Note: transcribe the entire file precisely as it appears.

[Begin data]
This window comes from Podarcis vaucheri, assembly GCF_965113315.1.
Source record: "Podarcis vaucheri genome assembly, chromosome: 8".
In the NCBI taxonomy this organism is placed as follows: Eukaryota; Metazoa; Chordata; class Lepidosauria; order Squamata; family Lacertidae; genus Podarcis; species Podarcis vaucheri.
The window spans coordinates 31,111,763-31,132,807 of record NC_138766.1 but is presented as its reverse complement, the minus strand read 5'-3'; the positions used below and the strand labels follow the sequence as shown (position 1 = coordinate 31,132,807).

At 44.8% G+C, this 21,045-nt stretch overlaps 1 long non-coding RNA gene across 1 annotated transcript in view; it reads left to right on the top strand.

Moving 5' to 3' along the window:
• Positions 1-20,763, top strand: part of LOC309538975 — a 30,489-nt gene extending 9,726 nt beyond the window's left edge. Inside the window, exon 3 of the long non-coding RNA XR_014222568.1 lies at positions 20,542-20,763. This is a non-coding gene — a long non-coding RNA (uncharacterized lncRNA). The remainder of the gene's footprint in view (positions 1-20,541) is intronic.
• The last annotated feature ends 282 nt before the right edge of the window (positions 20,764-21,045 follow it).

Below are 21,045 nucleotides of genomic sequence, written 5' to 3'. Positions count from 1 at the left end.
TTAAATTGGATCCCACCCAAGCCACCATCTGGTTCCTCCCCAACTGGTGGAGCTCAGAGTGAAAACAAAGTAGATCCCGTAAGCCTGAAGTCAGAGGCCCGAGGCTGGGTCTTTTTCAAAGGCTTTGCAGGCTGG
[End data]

This window comes from Podarcis vaucheri, assembly GCF_965113315.1.
Source record: "Podarcis vaucheri genome assembly, chromosome: 8".
In the NCBI taxonomy this organism is placed as follows: Eukaryota; Metazoa; Chordata; class Lepidosauria; order Squamata; family Lacertidae; genus Podarcis; species Podarcis vaucheri.
The window spans coordinates 31,111,763-31,132,807 of record NC_138766.1 but is presented as its reverse complement, the minus strand read 5'-3'; the positions used below and the strand labels follow the sequence as shown (position 1 = coordinate 31,132,807).

At 44.8% G+C, this 21,045-nt stretch overlaps 1 long non-coding RNA gene across 1 annotated transcript in view; it reads left to right on the top strand.

Moving 5' to 3' along the window:
• Positions 1-20,763, top strand: part of LOC309538975 — a 30,489-nt gene extending 9,726 nt beyond the window's left edge. Inside the window, exon 3 of the long non-coding RNA XR_014222568.1 lies at positions 20,542-20,763. This is a non-coding gene — a long non-coding RNA (uncharacterized lncRNA). The remainder of the gene's footprint in view (positions 1-20,541) is intronic.
• The last annotated feature ends 282 nt before the right edge of the window (positions 20,764-21,045 follow it).

Below are 21,045 nucleotides of genomic sequence, written 5' to 3'. Positions count from 1 at the left end.
TTAAATTGGATCCCACCCAAGCCACCATCTGGTTCCTCCCCAACTGGTGGAGCTCAGAGTGAAAACAAAGTAGATCCCGTAAGCCTGAAGTCAGAGGCCCGAGGCTGGGTCTTTTTCAAAGGCTTTGCAGGCTGG